The National institute of health (NIH) has recently established a new platform, the “All of Us” database, in order to help overcome this issue. This new database includes around 50% of its data from individuals who identify with racial or ethnic groups that have historically been underrepresented in research. Available via a cloud-based platform provides information about almost all of an individual’s genetic makeup and also utilizes genotyping arrays to capture a specific subset of the genome. In addition, the database contains further medical information about the participants that may help researchers better understand how genes can cause or influence diseases in the context of other health determinants. This database also offers the opportunity to receive individual DNA results at no cost to its participants, including genetic ancestry data and trait results.
Advancements in Translational Medicine
These new genomic platforms are being utilized along with clinical data to advance the field of personalized medicine in an attempt to establish a link between biomolecular characterizations, patient conditions, and treatment effectiveness to provide patients with the best possible individual treatment. This has not only been made possible by advancements in high-throughput genome sequencing but also by analyses of the transcriptome, epigenome, and proteome. Comprehensive population-based databases that contain biomarker data along with patient medical history and lifestyle information are potent tools for translational medicine in understanding the links between genetic and environmental factors responsible for disease, as well as for estimating allele frequency of gene variants in different ethnic groups. Human genomic databases aim to facilitate diagnosis at the DNA level and to correlate genomic variants with specific phenotypic patterns and clinical features. Locus-specific and national/ethnic genetic databases are the main types of human genomic databases frequently used in genomic and translational medicine.
With the growing number of databases, as well as the increasing amount of information being collected, researchers and clinicians require tools to find the relevant information in the maze of biological data available. Several systems have been developed for this purpose, though the data should be analyzed along with available clinical data to be useful for translational medicine and prove beneficial to patients. Most of these new systems do not yet provide a solution for integrating these two data sets. Conversely, clinical data warehouses (CDWs) can now largely incorporate data from various clinical sources, presenting a unified view. As such, they allow populations with common characteristics to be identified and discover significant associations among phenotypes.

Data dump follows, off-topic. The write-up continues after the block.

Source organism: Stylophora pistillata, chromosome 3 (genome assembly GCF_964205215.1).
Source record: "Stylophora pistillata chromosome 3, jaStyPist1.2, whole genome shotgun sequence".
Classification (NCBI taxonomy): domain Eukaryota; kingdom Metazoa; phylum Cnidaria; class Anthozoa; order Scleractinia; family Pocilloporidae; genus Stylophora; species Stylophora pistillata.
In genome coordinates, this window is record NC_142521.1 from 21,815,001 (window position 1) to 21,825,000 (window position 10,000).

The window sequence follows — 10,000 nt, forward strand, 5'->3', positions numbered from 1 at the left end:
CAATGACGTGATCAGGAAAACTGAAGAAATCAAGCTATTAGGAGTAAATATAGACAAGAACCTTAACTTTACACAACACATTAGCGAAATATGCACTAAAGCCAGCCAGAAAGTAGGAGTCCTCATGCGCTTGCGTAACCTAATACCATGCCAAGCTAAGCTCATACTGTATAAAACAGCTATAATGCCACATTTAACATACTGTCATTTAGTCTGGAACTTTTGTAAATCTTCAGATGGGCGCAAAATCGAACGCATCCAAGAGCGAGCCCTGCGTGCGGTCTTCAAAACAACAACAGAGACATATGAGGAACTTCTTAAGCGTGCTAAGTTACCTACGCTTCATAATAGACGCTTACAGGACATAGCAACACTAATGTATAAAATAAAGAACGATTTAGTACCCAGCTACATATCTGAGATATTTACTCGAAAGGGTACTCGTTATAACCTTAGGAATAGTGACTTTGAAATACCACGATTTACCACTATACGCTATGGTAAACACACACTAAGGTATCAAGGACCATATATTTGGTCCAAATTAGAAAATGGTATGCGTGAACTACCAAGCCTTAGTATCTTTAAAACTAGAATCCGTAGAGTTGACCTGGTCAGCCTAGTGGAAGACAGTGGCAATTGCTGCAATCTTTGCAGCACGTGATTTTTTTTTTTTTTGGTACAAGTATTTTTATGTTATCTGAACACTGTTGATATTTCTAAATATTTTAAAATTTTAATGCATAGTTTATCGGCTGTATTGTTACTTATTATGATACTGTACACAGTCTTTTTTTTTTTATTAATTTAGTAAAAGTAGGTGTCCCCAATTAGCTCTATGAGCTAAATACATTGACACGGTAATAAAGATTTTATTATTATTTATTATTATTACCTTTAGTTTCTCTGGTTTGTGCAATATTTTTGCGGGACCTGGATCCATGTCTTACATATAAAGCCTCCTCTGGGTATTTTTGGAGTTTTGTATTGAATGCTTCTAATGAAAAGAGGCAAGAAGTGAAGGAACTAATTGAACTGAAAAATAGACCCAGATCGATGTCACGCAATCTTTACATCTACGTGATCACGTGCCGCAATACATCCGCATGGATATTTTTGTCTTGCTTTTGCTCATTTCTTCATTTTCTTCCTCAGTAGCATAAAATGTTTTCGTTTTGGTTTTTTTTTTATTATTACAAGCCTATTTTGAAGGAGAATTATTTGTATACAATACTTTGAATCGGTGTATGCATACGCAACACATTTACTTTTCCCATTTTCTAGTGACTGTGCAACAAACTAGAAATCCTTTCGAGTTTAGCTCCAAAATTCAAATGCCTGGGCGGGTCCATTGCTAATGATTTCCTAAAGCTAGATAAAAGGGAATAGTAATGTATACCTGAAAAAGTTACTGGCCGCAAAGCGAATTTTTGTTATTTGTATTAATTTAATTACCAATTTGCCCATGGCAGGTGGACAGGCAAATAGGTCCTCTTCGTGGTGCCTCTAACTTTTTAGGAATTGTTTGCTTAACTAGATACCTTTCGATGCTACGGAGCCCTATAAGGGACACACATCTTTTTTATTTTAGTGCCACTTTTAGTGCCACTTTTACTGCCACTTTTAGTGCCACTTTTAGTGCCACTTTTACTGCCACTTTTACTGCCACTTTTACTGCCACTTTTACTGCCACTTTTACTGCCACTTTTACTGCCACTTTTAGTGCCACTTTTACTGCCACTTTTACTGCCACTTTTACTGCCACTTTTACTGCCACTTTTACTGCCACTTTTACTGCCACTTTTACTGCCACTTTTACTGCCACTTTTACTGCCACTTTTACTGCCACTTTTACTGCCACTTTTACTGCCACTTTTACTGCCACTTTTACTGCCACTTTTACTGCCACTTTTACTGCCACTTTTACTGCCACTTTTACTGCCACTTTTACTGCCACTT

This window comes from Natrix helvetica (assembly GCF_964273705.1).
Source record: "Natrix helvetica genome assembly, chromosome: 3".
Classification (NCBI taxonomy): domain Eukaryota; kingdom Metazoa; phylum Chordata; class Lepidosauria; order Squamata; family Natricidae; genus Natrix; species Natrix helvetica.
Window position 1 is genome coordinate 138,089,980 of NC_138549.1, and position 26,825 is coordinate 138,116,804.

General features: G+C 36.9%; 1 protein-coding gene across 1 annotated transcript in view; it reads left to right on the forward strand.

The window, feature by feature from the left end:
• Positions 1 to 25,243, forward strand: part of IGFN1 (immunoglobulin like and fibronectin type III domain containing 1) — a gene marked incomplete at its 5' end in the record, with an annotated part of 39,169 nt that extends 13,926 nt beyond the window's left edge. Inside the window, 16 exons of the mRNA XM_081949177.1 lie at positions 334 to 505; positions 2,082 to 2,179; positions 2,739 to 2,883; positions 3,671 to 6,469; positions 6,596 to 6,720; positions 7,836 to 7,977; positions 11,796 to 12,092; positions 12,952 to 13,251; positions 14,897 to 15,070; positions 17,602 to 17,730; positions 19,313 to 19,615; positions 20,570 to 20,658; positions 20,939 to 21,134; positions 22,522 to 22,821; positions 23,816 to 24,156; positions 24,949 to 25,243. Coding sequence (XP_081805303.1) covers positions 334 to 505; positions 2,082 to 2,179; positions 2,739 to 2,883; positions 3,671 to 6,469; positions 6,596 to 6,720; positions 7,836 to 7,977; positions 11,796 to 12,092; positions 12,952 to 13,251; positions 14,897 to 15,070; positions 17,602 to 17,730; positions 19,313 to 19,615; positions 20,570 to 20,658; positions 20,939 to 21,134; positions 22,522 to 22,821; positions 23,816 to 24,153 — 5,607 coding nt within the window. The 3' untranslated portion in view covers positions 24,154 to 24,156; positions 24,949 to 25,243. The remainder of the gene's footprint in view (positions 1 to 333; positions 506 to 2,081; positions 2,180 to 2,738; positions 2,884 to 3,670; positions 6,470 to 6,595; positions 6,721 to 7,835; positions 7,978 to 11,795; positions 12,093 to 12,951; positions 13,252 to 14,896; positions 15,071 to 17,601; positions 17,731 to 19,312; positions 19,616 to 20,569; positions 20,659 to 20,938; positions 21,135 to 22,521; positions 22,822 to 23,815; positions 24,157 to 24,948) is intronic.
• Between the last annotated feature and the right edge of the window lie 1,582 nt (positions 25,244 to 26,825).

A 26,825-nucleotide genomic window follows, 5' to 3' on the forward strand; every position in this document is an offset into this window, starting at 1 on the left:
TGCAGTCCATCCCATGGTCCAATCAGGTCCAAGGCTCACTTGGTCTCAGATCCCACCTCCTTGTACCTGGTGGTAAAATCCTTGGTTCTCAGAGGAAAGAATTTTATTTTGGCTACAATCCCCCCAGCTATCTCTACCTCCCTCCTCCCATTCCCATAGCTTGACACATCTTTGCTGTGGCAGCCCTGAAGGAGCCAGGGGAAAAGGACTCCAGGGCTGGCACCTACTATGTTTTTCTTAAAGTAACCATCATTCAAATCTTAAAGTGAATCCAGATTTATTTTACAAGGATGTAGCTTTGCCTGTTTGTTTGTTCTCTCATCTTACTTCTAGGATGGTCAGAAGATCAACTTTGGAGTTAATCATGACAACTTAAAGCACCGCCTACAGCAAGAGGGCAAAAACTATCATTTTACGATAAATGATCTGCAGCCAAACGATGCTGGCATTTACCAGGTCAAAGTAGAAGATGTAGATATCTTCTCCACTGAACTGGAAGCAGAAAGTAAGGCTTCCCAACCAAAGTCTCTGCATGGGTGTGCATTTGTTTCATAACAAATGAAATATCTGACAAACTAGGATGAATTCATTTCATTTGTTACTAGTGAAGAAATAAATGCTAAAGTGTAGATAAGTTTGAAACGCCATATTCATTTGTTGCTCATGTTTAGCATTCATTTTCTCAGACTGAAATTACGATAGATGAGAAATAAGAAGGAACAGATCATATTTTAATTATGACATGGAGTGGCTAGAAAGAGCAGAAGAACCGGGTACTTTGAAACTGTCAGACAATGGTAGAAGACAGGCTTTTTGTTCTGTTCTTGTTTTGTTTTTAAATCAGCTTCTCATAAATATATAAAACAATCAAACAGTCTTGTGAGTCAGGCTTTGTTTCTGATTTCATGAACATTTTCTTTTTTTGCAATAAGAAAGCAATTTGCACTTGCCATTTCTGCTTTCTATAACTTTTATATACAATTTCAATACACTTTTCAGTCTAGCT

As our understanding of diseases becomes ever more classified by their genetic makeup, larger datasets will be required to develop accurate diagnoses and treatments. Therefore, systems that can integrate genome sequence and clinical data from individual patients could help drive the development of a more precise classification of disease and ultimately lead to more precise personalized treatments. However, this also requires that these large genomic databases be appropriately maintained, with researchers and clinicians having unrestricted access to the recorded patient genomic data.
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These kinds of blogs really give us some hope that we can overcome problems and offer greater health benefits to future generations. I had no idea that genomic databases were doing such great things. Thanks for the informative guide.